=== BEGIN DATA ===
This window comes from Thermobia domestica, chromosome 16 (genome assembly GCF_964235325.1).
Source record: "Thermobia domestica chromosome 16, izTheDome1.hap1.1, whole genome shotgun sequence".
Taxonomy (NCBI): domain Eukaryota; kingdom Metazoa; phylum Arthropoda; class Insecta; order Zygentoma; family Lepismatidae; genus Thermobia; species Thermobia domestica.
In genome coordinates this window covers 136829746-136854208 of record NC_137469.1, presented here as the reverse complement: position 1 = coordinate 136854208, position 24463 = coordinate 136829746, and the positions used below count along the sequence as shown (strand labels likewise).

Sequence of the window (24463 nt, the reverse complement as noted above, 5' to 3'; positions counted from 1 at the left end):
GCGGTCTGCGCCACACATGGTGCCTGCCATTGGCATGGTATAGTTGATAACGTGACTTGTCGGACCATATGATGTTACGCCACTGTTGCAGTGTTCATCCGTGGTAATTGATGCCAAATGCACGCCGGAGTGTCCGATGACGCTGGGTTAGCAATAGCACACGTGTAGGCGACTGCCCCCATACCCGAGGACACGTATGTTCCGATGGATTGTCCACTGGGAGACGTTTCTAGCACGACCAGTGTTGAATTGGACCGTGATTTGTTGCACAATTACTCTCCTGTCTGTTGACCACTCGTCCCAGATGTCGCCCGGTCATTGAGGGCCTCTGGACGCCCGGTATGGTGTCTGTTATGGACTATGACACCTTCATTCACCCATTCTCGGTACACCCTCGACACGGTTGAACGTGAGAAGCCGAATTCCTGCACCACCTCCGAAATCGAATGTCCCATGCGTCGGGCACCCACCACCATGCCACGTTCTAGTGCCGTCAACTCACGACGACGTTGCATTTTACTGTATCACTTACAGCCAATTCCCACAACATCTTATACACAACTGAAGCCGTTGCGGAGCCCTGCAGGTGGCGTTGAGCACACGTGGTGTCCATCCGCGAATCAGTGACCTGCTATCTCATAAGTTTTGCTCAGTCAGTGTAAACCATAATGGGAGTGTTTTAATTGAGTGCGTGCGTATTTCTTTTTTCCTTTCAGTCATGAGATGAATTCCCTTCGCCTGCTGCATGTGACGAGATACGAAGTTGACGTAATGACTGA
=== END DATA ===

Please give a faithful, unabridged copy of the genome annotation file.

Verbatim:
This window comes from Thermobia domestica, chromosome 16 (genome assembly GCF_964235325.1).
Source record: "Thermobia domestica chromosome 16, izTheDome1.hap1.1, whole genome shotgun sequence".
Taxonomy (NCBI): domain Eukaryota; kingdom Metazoa; phylum Arthropoda; class Insecta; order Zygentoma; family Lepismatidae; genus Thermobia; species Thermobia domestica.
In genome coordinates this window covers 136829746-136854208 of record NC_137469.1, presented here as the reverse complement: position 1 = coordinate 136854208, position 24463 = coordinate 136829746, and the positions used below count along the sequence as shown (strand labels likewise).

Sequence of the window (24463 nt, the reverse complement as noted above, 5' to 3'; positions counted from 1 at the left end):
GCGGTCTGCGCCACACATGGTGCCTGCCATTGGCATGGTATAGTTGATAACGTGACTTGTCGGACCATATGATGTTACGCCACTGTTGCAGTGTTCATCCGTGGTAATTGATGCCAAATGCACGCCGGAGTGTCCGATGACGCTGGGTTAGCAATAGCACACGTGTAGGCGACTGCCCCCATACCCGAGGACACGTATGTTCCGATGGATTGTCCACTGGGAGACGTTTCTAGCACGACCAGTGTTGAATTGGACCGTGATTTGTTGCACAATTACTCTCCTGTCTGTTGACCACTCGTCCCAGATGTCGCCCGGTCATTGAGGGCCTCTGGACGCCCGGTATGGTGTCTGTTATGGACTATGACACCTTCATTCACCCATTCTCGGTACACCCTCGACACGGTTGAACGTGAGAAGCCGAATTCCTGCACCACCTCCGAAATCGAATGTCCCATGCGTCGGGCACCCACCACCATGCCACGTTCTAGTGCCGTCAACTCACGACGACGTTGCATTTTACTGTATCACTTACAGCCAATTCCCACAACATCTTATACACAACTGAAGCCGTTGCGGAGCCCTGCAGGTGGCGTTGAGCACACGTGGTGTCCATCCGCGAATCAGTGACCTGCTATCTCATAAGTTTTGCTCAGTCAGTGTAAACCATAATGGGAGTGTTTTAATTGAGTGCGTGCGTATTTCTTTTTTCCTTTCAGTCATGAGATGAATTCCCTTCGCCTGCTGCATGTGACGAGATACGAAGTTGACGTAATGACTGA